This article is part of our coverage of the latest in AI research.
One of the interesting abilities of large language models (LLM) like ChatGPT and Bard is self-explanation. These models can provide step-by-step details on solving complex math problems or explain sentiment analysis in movie or book reviews. But do these explanations genuinely mirror the model’s inner workings, or do they merely offer a veneer of transparency, detached from the actual prediction process?
A recent study by researchers at the University of California, Santa Cruz, and MIT tries to answer this question. The scientists compare self-explanation with other traditional methods for interpreting the predictions of machine learning models. Their findings offer valuable insights into the efficacy of various explanation techniques. Most notably, they discover that while self-explanation enhances transparency, it does so at the cost of model accuracy.
Traditional ML explanations vs self-explanation
The traditional way to interpret the decisions of machine learning models involves “feature attribution.” This set of methods assesses how different elements of the model’s input contribute to its output. For instance, in image classifiers, explainability techniques often generate heat or saliency maps. These maps highlight areas in the image that are pertinent to the class assigned by the model.
In natural language processing applications, such as sentiment analysis or text classification, feature attribution typically assigns scores to different words in the input sentence, indicating their relevance to the output class.
In contrast, LLMs possess the unique ability to self-explain their outputs. For example, if an LLM classifies a product review as positive, it can also provide an explanation for this classification. There are essentially two methods for self-explanation. The first is the “explain-then-predict” (E-P) approach, where the model first generates an explanation and then arrives at a prediction based on it. The second is the “predict-and-explain” (P-E) approach, where the model first makes a prediction and then explains it. These self-explanation capabilities of LLMs offer a new dimension to understanding their outputs.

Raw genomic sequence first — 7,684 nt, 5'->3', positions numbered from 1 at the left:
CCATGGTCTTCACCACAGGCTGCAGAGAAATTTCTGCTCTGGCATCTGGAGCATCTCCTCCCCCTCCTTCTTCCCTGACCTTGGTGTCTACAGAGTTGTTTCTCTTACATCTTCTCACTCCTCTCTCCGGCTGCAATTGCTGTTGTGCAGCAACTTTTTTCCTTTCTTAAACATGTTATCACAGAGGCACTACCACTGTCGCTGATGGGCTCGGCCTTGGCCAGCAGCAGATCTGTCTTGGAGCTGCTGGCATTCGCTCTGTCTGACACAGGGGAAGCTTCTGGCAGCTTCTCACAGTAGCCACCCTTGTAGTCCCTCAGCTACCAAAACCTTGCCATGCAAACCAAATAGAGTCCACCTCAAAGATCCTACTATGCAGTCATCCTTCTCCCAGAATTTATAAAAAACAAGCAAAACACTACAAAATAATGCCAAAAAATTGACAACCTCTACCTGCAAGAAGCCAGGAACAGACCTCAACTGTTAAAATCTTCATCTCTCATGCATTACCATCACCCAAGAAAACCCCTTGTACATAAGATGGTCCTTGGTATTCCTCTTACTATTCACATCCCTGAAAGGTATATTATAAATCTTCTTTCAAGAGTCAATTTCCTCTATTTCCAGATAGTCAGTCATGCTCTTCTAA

Comparing LLM explanation methods
In their study, the researchers used sentiment analysis examples with ChatGPT to compare feature attribution methods such as LIME with the two self-explanation methods. To make a better sense of self-explanation, they used different prompt and instruction formats.
In some experiments, they provided explicit instructions to the model to output a list of the top-k words it identified as relevant to its prediction. In others, they required the model to assign a relevance score to each word. They also instructed the model to provide a confidence score for its prediction.
The researchers compared self-explanation and traditional explanation methods on two primary fronts: a suite of faithfulness evaluation metrics and a set of disagreement measurements among explanation techniques. Traditional explanation methods require access to model weights and gradients, which is not feasible with closed models like ChatGPT. To circumvent this, the researchers used the “occlusion method.” This involved rerunning the same prompt into ChatGPT multiple times, each time removing certain words to observe their impact on the model’s output. They used this method to rank the importance of each word.
To measure the faithfulness of the explanation methods, they used various techniques. For instance, they removed the top-k words reported as most important to see if it altered the model’s decision.
Accuracy vs interpretability
The researchers tested the explanation techniques on a dataset of movie reviews and their corresponding sentiments. They discovered that the performance of self-explanations is comparable to traditional methods in faithfulness evaluations. This means they usually highlighted the input words that were rightly associated with the labeled sentiment.
Given that traditional methods like LIME require multiple prompts to ChatGPT, they can be time-consuming and costly. This makes self-explanation a viable substitute.
The researchers found that different self-explanation prompting techniques were “intuitively reasonable in highlighting words of strong intrinsic sentiment values.” However, they also observed a drop in the overall accuracy of the model when it was asked to explain its prediction. The researchers hypothesize that “feature attribution explanations may not be the best form of explanation for sentiment analysis, which forces the model into an uncomfortable accuracy-interpretability tradeoff.”
Interestingly, they also discovered a high level of disagreement between different explanation methods, complicating the evaluation process. “We find that explanations that perform similarly on faithfulness metrics also have high disagreement (for the ChatGPT model),” the researchers noted.
Importantly, the researchers conclude that “the classic interpretability pipeline of defining and evaluating model explanations may be fundamentally ill-suited for these LLMs with quite human-like reasoning ability.” Given the lack of previous work on studying LLM-generated feature attribution explanations, they acknowledged that “it is likely that our solution is not optimal, and better ways to elicit self-explanations could be developed.”
This work is part of the broader efforts to study the reasoning abilities of LLMs such as ChatGPT. It is widely accepted that these abilities are limited or at the very least much different from those of humans. Better understanding, harnessing, and enhancing reasoning in LLMs will be crucial to creating robust applications with these models.